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Budget 2021: Infrastructure Bank welcomed but opportunities missed

Image: HM Treasury.

Image: HM Treasury.

The announcement of the new £12 billion UK Infrastructure Bank and green bonds were marked highlights in yesterday’s Budget. Chancellor Rishi Sunak presented the financial statement to parliament (3 March), outlining his economic plans as the nation looks to a route out of the COVID-19 lockdown and towards ‘Building Back Better’.

However, despite Sunak stating “a real commitment to green growth” is needed, many in the energy sector were disappointed that wider support for renewables and other green technologies wasn't given.

Companies, groups and charities operating in the energy and environmental space gave Current± their reactions to the Budget.

Energy UK’s chief executive, Emma Pinchbeck

“We need to unleash billions of pounds of capital investment to drive decarbonisation, so we welcome the creation of the National Infrastructure Bank. In a globally competitive renewables industry, upgrading our port infrastructure to support expansion of offshore wind will help our regional hubs attract jobs and realise the benefits of the energy transition.

“However, meeting the most ambitious climate change targets of any major economy will require more ambition than was in today’s Budget. We need a concerted, cross-Government approach to deliver on the Prime Minister’s 10 Point Plan and the Energy White Paper - particularly on how to make our buildings energy efficient and low carbon.

“The energy sector is ready to continue reducing emissions, supporting jobs all around the country, and driving economic growth – the question is how the Government plans to turn their ambition, and our willingness to invest, into a plan of action.”

Peter Emery, CEO of Electricity North West

“To truly set a path for that [green] recovery, we urge the Government to build on the 10 point plan announced late last year with even more focused incentives for businesses to invest in green growth.

“A city the size of Manchester, for example, could transform itself into the equivalent of a sizeable power station if enough businesses installed just one 5kW solar panel on their roofs and sites. The Chancellor’s Superdeductor will help this, but making changes to business rates could do even more, by encouraging more business owners to invest in significant solar arrays without increasing the amount they pay in taxes.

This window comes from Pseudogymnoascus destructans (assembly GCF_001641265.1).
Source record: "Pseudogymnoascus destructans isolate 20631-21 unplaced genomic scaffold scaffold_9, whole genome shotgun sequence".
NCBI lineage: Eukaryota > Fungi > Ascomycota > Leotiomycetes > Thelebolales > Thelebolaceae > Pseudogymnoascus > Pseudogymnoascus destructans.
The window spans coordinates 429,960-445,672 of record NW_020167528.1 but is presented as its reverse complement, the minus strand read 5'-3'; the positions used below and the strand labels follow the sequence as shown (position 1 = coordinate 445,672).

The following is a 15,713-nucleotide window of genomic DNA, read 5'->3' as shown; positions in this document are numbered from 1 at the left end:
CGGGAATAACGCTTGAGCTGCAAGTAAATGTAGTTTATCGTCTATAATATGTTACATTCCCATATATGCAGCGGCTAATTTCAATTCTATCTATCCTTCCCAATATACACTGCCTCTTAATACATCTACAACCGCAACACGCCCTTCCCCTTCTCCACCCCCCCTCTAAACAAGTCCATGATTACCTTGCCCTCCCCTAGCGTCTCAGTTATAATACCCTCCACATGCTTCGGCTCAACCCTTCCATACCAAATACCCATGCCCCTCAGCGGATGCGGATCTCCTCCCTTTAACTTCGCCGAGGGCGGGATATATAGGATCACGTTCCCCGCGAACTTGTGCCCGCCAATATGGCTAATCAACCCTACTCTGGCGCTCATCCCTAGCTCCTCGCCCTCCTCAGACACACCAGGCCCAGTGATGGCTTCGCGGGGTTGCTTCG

“Furthermore, if we are to hit the nation’s ambitious net zero carbon targets, we are going to have to invest in the energy efficiency of our housing stock sooner rather than later.”

Dr Nina Skorupska CBE, chief executive of the Association for Renewable Energy and Clean Technology

“I can’t help but feel that, despite the mitigating circumstances, this Budget was a missed opportunity for our country. It lacked the detail to provide a watershed moment for businesses in our sector and new ‘green’ projects are limited to only a few regions and countries of the UK.

“There are straightforward measures that could and should have been taken. The reduction of VAT on a range of renewable energy and clean technologies; clarity over the future of the Green Homes Grant; and a targeted extension of the Renewable Heat Incentive to boost bioenergy, geothermal and other renewable heat schemes.

“The Chancellor had the opportunity to make a bold statement with regards to the UK’s Net Zero ambitions, but this budget shows that much more needs to be done to put the green agenda at the heart of Government.”

The Investment Bank: 'the devil is 'in the detail

Dan Mikulskis, investment partner at LCP

“Reaching Net Zero is going to involve an eye-watering expansion of new infrastructure and technology. The National Infrastructure Bank could be good news, acting as a cornerstone investor on key projects and helping to provide financing for newer technologies that at the moment are un-investible to institutional asset owners because of their risk and unproven nature. With the bank being a backer of bonds issued to finance projects it makes some of these projects eligible for the large-liability investing programs pursued by many DB pension schemes and which amounts to over £700bn in assets. The model is already there in the Network Rail bond issue, which is popular with many schemes.